I had bought our four tickets online but the ticket seller couldn’t find my name on the audience list for some reason. It was then I discovered that by mistake I had purchased tickets for June 25th rather than June 18th. The seller was apologetic but since the play was sold out they couldn’t trade our tickets.
We had bandied both Saturdays about as possible dates for the evening with our friends but had definitely settled on the 18th. Why in the world had I purchased tickets for the 25th? I can’t tell you.
I apologised profusely to our friends. My husband reminded me that this wasn’t the first time I’d messed up in this way.
Did I remember the time I’d gone to catch a plane at the Hong Kong airport at 1 pm in the afternoon when I should have caught it at 1 am the previous morning?
Did I remember the time we were in Croatia and I’d booked a tour for one day but pencilled in the date on our travel itinerary for the following day so we showed up twenty-four hours late?
Did I remember the time in Portugal when I’d booked a tour for the wrong day too?
My husband Dave is usually the one to make our travel arrangements and social engagements but sometimes I do take a turn and have on more than one occasion really messed things up. It worries me.
Am I just getting old or am I too scatterbrained? It makes me wonder if there are other things I have missed or completely forgotten.
On Saturday of course our friends were polite and kind about my error. My friend even gave me a hug because she knew I was feeling so awful about the whole thing.
I am going to try to change our tickets for another night because now the 25th doesn’t suit our friends. So we may get a chance to see the play yet. But the fact is….. I messed up. I probably will again.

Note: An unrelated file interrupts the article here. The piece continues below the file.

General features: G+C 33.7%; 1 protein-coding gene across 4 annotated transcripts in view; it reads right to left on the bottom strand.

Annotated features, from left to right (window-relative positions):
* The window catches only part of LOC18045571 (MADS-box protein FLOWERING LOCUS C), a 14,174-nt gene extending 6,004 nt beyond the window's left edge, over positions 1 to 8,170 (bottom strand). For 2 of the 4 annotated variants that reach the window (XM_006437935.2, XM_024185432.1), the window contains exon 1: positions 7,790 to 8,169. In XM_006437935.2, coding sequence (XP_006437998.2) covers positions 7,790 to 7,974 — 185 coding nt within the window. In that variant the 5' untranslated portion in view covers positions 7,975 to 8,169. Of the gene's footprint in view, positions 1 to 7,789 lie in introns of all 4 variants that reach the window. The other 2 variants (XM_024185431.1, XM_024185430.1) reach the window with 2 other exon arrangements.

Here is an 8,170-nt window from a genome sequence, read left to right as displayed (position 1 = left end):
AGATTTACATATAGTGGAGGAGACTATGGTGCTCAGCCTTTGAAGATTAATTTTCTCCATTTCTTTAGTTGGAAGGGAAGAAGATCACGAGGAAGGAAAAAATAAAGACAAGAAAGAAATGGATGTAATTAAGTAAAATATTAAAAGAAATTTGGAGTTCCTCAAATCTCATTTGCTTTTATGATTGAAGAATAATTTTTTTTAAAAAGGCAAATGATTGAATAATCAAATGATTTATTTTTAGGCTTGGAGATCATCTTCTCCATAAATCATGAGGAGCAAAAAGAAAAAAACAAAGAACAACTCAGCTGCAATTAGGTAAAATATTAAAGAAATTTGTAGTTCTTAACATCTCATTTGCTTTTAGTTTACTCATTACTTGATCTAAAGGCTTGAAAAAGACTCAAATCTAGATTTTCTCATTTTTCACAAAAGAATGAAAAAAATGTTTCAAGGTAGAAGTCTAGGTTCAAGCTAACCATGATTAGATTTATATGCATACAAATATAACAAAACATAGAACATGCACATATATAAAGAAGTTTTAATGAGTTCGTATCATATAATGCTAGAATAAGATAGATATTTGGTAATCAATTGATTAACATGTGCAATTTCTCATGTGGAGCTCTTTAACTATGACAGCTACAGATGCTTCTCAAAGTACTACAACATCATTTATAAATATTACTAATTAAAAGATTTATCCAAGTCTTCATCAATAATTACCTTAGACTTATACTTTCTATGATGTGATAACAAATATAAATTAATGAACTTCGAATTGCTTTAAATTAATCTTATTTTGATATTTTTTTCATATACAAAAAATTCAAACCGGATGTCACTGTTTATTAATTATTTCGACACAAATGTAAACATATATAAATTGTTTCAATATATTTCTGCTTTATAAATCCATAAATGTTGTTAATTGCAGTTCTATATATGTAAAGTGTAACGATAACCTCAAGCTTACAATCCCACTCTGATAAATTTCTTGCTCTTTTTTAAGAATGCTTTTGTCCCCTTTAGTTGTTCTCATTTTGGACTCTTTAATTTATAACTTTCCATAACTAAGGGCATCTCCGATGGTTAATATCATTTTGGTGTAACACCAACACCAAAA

Would I consider MAID? It’s something I’ve thought about as I watch my elders reach their final life phase and realize that time is approaching for me.
Younger people seem startled by the suggestion I might consider medically assisted dying, but when discussing it with folks I know who are my age I find the majority would prefer to make their own decision about life’s end. They’ve witnessed a parent’s or grandparent’s challenging experience and have no desire for something similar.
My mother-in-law spent her last year dependent on caregivers for her most basic needs after a stroke. She told me it required more courage than any other life chapter. Knowing the challenges Mom had already faced in the past I was so sad for her. “Growing old is not for cowards,” she confided.
Several family members in their 90s are currently enduring debilitating health challenges. They are people of strong religious faith and have shared their bewilderment and even anger with God for not allowing them to die. Their peers are gone, and they are living in difficult circumstances, their ability to find joy and hope curtailed further by the pandemic. What possible purpose might God still have for them?
Recent medical advancements have made it possible to extend life to such a degree that current generations are perhaps the first to really have to consider just how long we want to take advantage of the health care system’s ability to keep us alive.
Experience is teaching me that caring for older family members is challenging. If at some point I am no longer independent I would grieve if my children were forced to make tough decisions about whether to steal important time away from relationships with partners, children, and grandchildren to tend to me.